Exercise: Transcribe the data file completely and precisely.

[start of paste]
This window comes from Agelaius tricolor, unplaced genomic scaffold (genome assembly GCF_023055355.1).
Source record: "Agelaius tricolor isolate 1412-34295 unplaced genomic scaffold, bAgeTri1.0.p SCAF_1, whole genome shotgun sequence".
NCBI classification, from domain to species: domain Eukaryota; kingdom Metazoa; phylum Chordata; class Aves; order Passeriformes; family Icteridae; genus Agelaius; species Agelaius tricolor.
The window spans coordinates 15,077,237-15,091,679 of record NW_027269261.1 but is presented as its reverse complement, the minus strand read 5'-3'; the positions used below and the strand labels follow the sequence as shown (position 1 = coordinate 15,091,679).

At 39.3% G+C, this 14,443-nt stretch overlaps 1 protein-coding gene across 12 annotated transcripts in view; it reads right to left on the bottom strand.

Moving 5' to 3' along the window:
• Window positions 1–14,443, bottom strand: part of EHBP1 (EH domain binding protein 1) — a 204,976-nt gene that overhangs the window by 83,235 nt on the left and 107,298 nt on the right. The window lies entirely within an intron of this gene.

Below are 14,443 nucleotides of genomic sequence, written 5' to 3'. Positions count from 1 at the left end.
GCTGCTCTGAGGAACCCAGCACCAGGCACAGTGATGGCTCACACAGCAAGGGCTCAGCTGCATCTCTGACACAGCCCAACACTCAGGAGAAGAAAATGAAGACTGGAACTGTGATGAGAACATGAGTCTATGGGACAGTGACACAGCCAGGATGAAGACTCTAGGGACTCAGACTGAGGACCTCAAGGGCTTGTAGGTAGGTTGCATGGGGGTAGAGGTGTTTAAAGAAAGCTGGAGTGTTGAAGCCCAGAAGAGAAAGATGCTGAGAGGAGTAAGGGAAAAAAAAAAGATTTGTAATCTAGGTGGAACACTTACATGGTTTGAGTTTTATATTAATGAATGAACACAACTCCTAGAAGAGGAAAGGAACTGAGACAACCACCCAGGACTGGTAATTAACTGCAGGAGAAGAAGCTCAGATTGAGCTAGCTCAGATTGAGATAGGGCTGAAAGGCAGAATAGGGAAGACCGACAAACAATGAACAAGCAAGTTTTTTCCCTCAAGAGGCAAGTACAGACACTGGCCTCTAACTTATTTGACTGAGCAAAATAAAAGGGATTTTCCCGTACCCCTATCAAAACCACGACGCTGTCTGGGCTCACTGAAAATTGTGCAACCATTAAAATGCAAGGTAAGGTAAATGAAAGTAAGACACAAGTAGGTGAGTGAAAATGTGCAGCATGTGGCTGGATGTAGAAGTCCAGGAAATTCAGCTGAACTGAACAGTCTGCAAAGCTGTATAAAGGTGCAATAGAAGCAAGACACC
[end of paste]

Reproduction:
This window comes from Agelaius tricolor, unplaced genomic scaffold (genome assembly GCF_023055355.1).
Source record: "Agelaius tricolor isolate 1412-34295 unplaced genomic scaffold, bAgeTri1.0.p SCAF_1, whole genome shotgun sequence".
NCBI classification, from domain to species: domain Eukaryota; kingdom Metazoa; phylum Chordata; class Aves; order Passeriformes; family Icteridae; genus Agelaius; species Agelaius tricolor.
The window spans coordinates 15,077,237-15,091,679 of record NW_027269261.1 but is presented as its reverse complement, the minus strand read 5'-3'; the positions used below and the strand labels follow the sequence as shown (position 1 = coordinate 15,091,679).

At 39.3% G+C, this 14,443-nt stretch overlaps 1 protein-coding gene across 12 annotated transcripts in view; it reads right to left on the bottom strand.

Moving 5' to 3' along the window:
• Window positions 1–14,443, bottom strand: part of EHBP1 (EH domain binding protein 1) — a 204,976-nt gene that overhangs the window by 83,235 nt on the left and 107,298 nt on the right. The window lies entirely within an intron of this gene.

Below are 14,443 nucleotides of genomic sequence, written 5' to 3'. Positions count from 1 at the left end.
GCTGCTCTGAGGAACCCAGCACCAGGCACAGTGATGGCTCACACAGCAAGGGCTCAGCTGCATCTCTGACACAGCCCAACACTCAGGAGAAGAAAATGAAGACTGGAACTGTGATGAGAACATGAGTCTATGGGACAGTGACACAGCCAGGATGAAGACTCTAGGGACTCAGACTGAGGACCTCAAGGGCTTGTAGGTAGGTTGCATGGGGGTAGAGGTGTTTAAAGAAAGCTGGAGTGTTGAAGCCCAGAAGAGAAAGATGCTGAGAGGAGTAAGGGAAAAAAAAAAGATTTGTAATCTAGGTGGAACACTTACATGGTTTGAGTTTTATATTAATGAATGAACACAACTCCTAGAAGAGGAAAGGAACTGAGACAACCACCCAGGACTGGTAATTAACTGCAGGAGAAGAAGCTCAGATTGAGCTAGCTCAGATTGAGATAGGGCTGAAAGGCAGAATAGGGAAGACCGACAAACAATGAACAAGCAAGTTTTTTCCCTCAAGAGGCAAGTACAGACACTGGCCTCTAACTTATTTGACTGAGCAAAATAAAAGGGATTTTCCCGTACCCCTATCAAAACCACGACGCTGTCTGGGCTCACTGAAAATTGTGCAACCATTAAAATGCAAGGTAAGGTAAATGAAAGTAAGACACAAGTAGGTGAGTGAAAATGTGCAGCATGTGGCTGGATGTAGAAGTCCAGGAAATTCAGCTGAACTGAACAGTCTGCAAAGCTGTATAAAGGTGCAATAGAAGCAAGACACC